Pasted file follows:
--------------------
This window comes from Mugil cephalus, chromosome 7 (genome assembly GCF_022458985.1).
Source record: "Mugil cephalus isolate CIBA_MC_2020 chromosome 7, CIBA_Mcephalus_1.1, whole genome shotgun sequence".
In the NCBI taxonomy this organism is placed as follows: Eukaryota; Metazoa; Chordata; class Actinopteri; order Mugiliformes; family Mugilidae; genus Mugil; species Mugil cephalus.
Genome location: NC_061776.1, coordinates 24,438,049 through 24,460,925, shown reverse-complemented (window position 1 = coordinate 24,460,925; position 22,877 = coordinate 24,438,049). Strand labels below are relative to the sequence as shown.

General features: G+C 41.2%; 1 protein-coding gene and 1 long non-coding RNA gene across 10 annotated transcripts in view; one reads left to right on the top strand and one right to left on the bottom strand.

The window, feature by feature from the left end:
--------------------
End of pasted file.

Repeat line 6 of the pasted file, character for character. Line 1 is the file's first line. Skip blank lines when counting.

The window, feature by feature from the left end: